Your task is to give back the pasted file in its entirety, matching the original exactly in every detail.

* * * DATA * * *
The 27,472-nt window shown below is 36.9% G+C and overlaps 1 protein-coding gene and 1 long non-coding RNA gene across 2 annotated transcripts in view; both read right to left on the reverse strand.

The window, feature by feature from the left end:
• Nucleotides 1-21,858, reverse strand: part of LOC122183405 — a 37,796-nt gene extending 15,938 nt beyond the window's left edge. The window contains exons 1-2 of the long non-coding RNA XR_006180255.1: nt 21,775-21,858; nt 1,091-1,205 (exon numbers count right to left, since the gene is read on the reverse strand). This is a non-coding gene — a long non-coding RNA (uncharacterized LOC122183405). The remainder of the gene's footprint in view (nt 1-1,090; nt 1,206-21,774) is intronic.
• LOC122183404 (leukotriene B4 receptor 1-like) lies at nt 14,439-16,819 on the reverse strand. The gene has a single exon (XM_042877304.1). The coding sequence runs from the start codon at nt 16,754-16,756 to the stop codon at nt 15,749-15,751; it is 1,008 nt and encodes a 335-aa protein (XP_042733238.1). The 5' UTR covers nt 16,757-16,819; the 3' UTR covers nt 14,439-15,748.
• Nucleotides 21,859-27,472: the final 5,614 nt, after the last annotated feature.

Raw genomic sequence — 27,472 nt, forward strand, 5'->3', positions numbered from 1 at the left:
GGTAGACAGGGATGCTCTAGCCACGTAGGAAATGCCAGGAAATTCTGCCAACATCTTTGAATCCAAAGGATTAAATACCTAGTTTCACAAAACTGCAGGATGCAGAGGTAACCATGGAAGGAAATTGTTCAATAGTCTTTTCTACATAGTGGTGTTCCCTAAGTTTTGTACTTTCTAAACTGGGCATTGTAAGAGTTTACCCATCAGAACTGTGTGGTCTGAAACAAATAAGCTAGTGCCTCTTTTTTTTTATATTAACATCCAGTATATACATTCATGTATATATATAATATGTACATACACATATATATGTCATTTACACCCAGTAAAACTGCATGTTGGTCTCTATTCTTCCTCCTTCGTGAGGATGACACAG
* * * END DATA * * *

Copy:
The 27,472-nt window shown below is 36.9% G+C and overlaps 1 protein-coding gene and 1 long non-coding RNA gene across 2 annotated transcripts in view; both read right to left on the reverse strand.

The window, feature by feature from the left end:
• Nucleotides 1-21,858, reverse strand: part of LOC122183405 — a 37,796-nt gene extending 15,938 nt beyond the window's left edge. The window contains exons 1-2 of the long non-coding RNA XR_006180255.1: nt 21,775-21,858; nt 1,091-1,205 (exon numbers count right to left, since the gene is read on the reverse strand). This is a non-coding gene — a long non-coding RNA (uncharacterized LOC122183405). The remainder of the gene's footprint in view (nt 1-1,090; nt 1,206-21,774) is intronic.
• LOC122183404 (leukotriene B4 receptor 1-like) lies at nt 14,439-16,819 on the reverse strand. The gene has a single exon (XM_042877304.1). The coding sequence runs from the start codon at nt 16,754-16,756 to the stop codon at nt 15,749-15,751; it is 1,008 nt and encodes a 335-aa protein (XP_042733238.1). The 5' UTR covers nt 16,757-16,819; the 3' UTR covers nt 14,439-15,748.
• Nucleotides 21,859-27,472: the final 5,614 nt, after the last annotated feature.

Raw genomic sequence — 27,472 nt, forward strand, 5'->3', positions numbered from 1 at the left:
GGTAGACAGGGATGCTCTAGCCACGTAGGAAATGCCAGGAAATTCTGCCAACATCTTTGAATCCAAAGGATTAAATACCTAGTTTCACAAAACTGCAGGATGCAGAGGTAACCATGGAAGGAAATTGTTCAATAGTCTTTTCTACATAGTGGTGTTCCCTAAGTTTTGTACTTTCTAAACTGGGCATTGTAAGAGTTTACCCATCAGAACTGTGTGGTCTGAAACAAATAAGCTAGTGCCTCTTTTTTTTTATATTAACATCCAGTATATACATTCATGTATATATATAATATGTACATACACATATATATGTCATTTACACCCAGTAAAACTGCATGTTGGTCTCTATTCTTCCTCCTTCGTGAGGATGACACAG